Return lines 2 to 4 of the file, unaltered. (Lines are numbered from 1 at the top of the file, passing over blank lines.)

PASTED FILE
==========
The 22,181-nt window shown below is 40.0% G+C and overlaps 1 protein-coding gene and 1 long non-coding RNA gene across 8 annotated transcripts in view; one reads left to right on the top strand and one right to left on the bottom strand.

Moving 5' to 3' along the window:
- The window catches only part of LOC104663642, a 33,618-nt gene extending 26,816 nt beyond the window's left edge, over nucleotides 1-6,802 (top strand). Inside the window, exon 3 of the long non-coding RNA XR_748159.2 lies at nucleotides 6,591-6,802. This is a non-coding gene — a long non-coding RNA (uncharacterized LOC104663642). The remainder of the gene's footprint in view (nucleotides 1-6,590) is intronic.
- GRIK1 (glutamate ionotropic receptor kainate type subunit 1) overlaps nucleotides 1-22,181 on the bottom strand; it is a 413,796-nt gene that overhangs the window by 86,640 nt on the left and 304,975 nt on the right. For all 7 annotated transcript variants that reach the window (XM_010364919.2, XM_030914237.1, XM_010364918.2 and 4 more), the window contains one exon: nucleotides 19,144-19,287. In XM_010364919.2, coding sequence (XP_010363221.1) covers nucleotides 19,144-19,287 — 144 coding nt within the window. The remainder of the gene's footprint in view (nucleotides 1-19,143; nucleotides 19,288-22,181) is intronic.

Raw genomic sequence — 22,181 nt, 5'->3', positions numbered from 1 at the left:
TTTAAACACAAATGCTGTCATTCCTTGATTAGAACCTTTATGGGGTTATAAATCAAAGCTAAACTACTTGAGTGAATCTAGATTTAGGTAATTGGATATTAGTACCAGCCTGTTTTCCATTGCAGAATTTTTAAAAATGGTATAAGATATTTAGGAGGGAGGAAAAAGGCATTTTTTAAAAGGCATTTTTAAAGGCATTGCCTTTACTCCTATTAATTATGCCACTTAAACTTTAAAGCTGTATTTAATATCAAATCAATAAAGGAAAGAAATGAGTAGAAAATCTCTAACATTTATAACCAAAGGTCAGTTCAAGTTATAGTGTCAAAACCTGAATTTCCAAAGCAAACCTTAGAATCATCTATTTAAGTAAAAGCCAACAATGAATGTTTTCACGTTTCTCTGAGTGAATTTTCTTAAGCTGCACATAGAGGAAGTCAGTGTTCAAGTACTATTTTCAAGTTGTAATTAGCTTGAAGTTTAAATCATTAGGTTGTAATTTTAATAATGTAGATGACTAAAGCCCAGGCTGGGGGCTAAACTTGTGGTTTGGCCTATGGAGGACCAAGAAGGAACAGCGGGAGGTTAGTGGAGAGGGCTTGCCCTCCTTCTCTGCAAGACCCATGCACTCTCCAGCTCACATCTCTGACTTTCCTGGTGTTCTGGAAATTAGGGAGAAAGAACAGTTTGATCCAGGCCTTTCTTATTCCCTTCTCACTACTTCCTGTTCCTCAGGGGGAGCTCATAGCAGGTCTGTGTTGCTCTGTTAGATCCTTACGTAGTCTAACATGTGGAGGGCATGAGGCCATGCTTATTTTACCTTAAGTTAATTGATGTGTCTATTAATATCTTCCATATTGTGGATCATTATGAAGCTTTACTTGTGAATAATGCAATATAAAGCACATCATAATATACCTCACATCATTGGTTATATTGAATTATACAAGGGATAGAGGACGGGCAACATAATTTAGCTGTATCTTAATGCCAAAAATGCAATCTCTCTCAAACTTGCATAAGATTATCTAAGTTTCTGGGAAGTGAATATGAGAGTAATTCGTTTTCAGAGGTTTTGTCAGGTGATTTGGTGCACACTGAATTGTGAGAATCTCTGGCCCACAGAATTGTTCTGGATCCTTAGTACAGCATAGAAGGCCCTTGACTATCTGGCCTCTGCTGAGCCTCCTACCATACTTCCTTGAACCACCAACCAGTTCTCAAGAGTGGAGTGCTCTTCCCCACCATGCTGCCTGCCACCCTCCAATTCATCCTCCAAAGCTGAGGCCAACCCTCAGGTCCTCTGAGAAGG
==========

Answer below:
Moving 5' to 3' along the window:
- The window catches only part of LOC104663642, a 33,618-nt gene extending 26,816 nt beyond the window's left edge, over nucleotides 1-6,802 (top strand). Inside the window, exon 3 of the long non-coding RNA XR_748159.2 lies at nucleotides 6,591-6,802. This is a non-coding gene — a long non-coding RNA (uncharacterized LOC104663642). The remainder of the gene's footprint in view (nucleotides 1-6,590) is intronic.
- GRIK1 (glutamate ionotropic receptor kainate type subunit 1) overlaps nucleotides 1-22,181 on the bottom strand; it is a 413,796-nt gene that overhangs the window by 86,640 nt on the left and 304,975 nt on the right. For all 7 annotated transcript variants that reach the window (XM_010364919.2, XM_030914237.1, XM_010364918.2 and 4 more), the window contains one exon: nucleotides 19,144-19,287. In XM_010364919.2, coding sequence (XP_010363221.1) covers nucleotides 19,144-19,287 — 144 coding nt within the window. The remainder of the gene's footprint in view (nucleotides 1-19,143; nucleotides 19,288-22,181) is intronic.